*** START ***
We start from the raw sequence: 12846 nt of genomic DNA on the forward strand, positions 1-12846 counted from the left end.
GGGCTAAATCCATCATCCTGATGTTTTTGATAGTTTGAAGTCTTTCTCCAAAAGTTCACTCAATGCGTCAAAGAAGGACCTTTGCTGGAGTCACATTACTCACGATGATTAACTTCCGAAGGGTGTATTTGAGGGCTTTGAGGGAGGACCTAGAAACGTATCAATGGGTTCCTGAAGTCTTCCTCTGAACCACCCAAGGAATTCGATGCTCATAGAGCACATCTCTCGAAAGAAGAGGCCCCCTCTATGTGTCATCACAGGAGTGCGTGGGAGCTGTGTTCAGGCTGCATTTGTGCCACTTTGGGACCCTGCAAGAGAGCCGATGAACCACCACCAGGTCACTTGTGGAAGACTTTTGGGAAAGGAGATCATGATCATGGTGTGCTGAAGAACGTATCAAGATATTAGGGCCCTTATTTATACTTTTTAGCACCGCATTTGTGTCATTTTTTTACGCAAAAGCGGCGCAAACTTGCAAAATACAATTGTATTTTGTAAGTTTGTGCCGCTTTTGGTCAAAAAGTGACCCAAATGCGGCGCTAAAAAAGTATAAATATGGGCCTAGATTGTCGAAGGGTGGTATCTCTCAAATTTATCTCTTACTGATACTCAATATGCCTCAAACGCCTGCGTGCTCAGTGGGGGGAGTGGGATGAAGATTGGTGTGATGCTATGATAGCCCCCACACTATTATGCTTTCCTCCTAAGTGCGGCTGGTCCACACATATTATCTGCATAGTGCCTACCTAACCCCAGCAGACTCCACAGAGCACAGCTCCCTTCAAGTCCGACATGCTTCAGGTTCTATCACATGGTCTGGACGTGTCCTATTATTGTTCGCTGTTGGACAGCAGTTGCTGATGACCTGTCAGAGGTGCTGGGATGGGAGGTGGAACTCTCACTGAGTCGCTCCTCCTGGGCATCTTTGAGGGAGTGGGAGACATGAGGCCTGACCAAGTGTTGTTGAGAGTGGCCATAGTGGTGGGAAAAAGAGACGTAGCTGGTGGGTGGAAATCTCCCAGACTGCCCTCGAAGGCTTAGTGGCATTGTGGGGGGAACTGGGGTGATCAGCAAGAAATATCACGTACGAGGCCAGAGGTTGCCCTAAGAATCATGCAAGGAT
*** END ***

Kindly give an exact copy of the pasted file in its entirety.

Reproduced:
We start from the raw sequence: 12846 nt of genomic DNA on the forward strand, positions 1-12846 counted from the left end.
GGGCTAAATCCATCATCCTGATGTTTTTGATAGTTTGAAGTCTTTCTCCAAAAGTTCACTCAATGCGTCAAAGAAGGACCTTTGCTGGAGTCACATTACTCACGATGATTAACTTCCGAAGGGTGTATTTGAGGGCTTTGAGGGAGGACCTAGAAACGTATCAATGGGTTCCTGAAGTCTTCCTCTGAACCACCCAAGGAATTCGATGCTCATAGAGCACATCTCTCGAAAGAAGAGGCCCCCTCTATGTGTCATCACAGGAGTGCGTGGGAGCTGTGTTCAGGCTGCATTTGTGCCACTTTGGGACCCTGCAAGAGAGCCGATGAACCACCACCAGGTCACTTGTGGAAGACTTTTGGGAAAGGAGATCATGATCATGGTGTGCTGAAGAACGTATCAAGATATTAGGGCCCTTATTTATACTTTTTAGCACCGCATTTGTGTCATTTTTTTACGCAAAAGCGGCGCAAACTTGCAAAATACAATTGTATTTTGTAAGTTTGTGCCGCTTTTGGTCAAAAAGTGACCCAAATGCGGCGCTAAAAAAGTATAAATATGGGCCTAGATTGTCGAAGGGTGGTATCTCTCAAATTTATCTCTTACTGATACTCAATATGCCTCAAACGCCTGCGTGCTCAGTGGGGGGAGTGGGATGAAGATTGGTGTGATGCTATGATAGCCCCCACACTATTATGCTTTCCTCCTAAGTGCGGCTGGTCCACACATATTATCTGCATAGTGCCTACCTAACCCCAGCAGACTCCACAGAGCACAGCTCCCTTCAAGTCCGACATGCTTCAGGTTCTATCACATGGTCTGGACGTGTCCTATTATTGTTCGCTGTTGGACAGCAGTTGCTGATGACCTGTCAGAGGTGCTGGGATGGGAGGTGGAACTCTCACTGAGTCGCTCCTCCTGGGCATCTTTGAGGGAGTGGGAGACATGAGGCCTGACCAAGTGTTGTTGAGAGTGGCCATAGTGGTGGGAAAAAGAGACGTAGCTGGTGGGTGGAAATCTCCCAGACTGCCCTCGAAGGCTTAGTGGCATTGTGGGGGGAACTGGGGTGATCAGCAAGAAATATCACGTACGAGGCCAGAGGTTGCCCTAAGAATCATGCAAGGAT